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In D.C., more evidence that commercial real estate headed for foreclosure crisis

By V. Dion Haynes
Washington Post Staff Writer
Friday, February 19, 2010; A01

A mortgage crisis like the one that has devastated homeowners is enveloping the nation's office and retail buildings, and few places are likely to be hit as hard as Washington.

The foreclosure wave is likely to swamp many smaller community banks across the country, and many well-known properties, including Washington's Mayflower Hotel and the Boulevard at the Capital Centre in Largo, are at risk, industry analysts say.

The new round of financial pain, which some had anticipated but hoped to avoid, now seems all but certain. "There's been an enormous bubble in commercial real estate, and it has to come down," said Elizabeth Warren, chairman of the Congressional Oversight Panel, the watchdog created by Congress to monitor the financial bailout. "There will be significant bankruptcies among developers and significant failures among community banks."

Unlike the largest banks, such as Citigroup and Wachovia, that got into so much trouble early on, the community banks in general fared better in the residential mortgage crisis. But their turn is coming: Not only did community banks issue a higher proportion of commercial loans, but they also have held on to them rather than sell them to other investors.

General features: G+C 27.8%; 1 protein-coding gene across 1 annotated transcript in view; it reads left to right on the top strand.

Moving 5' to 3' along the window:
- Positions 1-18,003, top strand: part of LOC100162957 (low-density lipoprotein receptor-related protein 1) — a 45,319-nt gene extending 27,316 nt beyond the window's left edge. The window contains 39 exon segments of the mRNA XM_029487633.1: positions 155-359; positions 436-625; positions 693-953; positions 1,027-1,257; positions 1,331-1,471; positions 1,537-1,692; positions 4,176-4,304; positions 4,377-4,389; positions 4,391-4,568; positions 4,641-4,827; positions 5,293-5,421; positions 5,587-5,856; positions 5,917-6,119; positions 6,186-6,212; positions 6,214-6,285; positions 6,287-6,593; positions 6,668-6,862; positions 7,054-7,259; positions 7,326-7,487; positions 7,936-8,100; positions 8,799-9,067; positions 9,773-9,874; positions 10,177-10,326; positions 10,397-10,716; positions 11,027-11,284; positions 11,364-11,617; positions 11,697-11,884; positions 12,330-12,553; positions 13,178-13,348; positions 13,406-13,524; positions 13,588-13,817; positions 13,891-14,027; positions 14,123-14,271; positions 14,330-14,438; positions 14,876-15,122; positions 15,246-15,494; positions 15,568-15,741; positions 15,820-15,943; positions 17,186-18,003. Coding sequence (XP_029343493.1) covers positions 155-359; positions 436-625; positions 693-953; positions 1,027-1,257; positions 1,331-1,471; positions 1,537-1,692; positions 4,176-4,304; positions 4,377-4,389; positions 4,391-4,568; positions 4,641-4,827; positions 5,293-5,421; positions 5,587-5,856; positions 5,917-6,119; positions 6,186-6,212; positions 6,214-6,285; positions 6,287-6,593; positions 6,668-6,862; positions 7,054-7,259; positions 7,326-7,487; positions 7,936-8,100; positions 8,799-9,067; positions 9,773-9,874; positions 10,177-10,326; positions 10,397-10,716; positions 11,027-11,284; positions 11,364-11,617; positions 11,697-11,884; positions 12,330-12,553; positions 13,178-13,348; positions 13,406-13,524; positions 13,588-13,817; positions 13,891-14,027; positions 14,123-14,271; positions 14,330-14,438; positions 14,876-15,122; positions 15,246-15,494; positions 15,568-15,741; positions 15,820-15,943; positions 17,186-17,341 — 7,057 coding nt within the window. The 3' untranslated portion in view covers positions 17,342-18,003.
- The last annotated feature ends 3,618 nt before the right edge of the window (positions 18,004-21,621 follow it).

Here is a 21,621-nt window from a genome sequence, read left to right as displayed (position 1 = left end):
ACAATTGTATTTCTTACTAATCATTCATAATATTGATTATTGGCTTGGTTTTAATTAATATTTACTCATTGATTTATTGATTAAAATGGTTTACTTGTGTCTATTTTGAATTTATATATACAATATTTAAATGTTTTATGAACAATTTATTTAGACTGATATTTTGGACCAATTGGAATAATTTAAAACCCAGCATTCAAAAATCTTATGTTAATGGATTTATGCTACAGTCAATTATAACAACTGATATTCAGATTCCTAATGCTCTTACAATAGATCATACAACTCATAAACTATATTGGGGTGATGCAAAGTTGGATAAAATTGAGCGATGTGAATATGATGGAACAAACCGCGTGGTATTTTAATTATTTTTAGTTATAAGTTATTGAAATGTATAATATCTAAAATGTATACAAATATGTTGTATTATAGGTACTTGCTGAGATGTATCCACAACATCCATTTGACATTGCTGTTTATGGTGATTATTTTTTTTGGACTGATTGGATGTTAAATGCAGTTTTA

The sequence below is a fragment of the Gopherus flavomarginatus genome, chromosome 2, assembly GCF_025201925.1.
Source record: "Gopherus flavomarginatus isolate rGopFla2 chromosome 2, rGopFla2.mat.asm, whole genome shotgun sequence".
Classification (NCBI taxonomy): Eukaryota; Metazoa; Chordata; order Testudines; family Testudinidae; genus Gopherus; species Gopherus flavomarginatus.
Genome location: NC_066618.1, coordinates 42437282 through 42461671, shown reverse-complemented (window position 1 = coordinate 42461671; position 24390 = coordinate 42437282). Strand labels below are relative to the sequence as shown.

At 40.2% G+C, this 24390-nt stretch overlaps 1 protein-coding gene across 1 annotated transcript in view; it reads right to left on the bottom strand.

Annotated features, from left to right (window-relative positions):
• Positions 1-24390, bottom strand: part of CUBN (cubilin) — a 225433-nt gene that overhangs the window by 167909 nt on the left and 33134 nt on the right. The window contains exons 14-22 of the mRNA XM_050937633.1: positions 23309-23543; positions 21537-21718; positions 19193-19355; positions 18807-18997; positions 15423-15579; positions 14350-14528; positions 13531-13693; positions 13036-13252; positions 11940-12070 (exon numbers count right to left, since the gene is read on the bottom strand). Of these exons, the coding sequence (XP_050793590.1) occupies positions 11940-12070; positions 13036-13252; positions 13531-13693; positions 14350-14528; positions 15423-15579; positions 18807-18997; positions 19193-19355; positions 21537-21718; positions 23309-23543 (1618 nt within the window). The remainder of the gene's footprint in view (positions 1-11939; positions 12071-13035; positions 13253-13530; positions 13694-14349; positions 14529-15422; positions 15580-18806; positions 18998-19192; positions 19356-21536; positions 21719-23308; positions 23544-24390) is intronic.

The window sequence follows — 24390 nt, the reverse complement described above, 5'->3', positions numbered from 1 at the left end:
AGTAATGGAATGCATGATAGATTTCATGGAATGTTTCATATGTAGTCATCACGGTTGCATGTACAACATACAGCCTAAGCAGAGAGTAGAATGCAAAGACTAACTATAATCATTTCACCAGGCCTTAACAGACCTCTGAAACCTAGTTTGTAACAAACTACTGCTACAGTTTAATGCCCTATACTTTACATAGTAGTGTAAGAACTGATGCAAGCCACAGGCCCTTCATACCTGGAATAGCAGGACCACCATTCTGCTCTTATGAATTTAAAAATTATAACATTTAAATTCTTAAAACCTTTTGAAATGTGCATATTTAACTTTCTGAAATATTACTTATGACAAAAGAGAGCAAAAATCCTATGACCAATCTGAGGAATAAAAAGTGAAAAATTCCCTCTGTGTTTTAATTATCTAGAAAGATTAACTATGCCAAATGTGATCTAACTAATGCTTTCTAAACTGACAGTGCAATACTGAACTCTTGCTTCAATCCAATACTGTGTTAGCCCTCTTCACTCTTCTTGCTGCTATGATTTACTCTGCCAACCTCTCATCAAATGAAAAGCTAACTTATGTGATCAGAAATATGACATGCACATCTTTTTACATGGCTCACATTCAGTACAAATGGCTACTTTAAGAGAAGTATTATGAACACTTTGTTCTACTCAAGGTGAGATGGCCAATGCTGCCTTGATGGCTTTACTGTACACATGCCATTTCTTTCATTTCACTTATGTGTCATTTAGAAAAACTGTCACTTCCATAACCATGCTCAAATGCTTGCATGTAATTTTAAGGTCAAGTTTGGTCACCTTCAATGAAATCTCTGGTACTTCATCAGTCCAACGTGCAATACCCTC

Nearly 3,000 community banks -- 40 percent of the banking system -- have a high proportion of commercial real estate loans relative to their capital, said Warren, whose committee issued a report on commercial real estate last week. "Every dollar they lose in commercial real estate is a dollar they can't use for small businesses," she said. Individuals -- who saw their home values drop in the residential mortgage crisis -- would not feel that kind of loss, but, Warren said, a large-scale failure would "throw sand into the gears of economic recovery."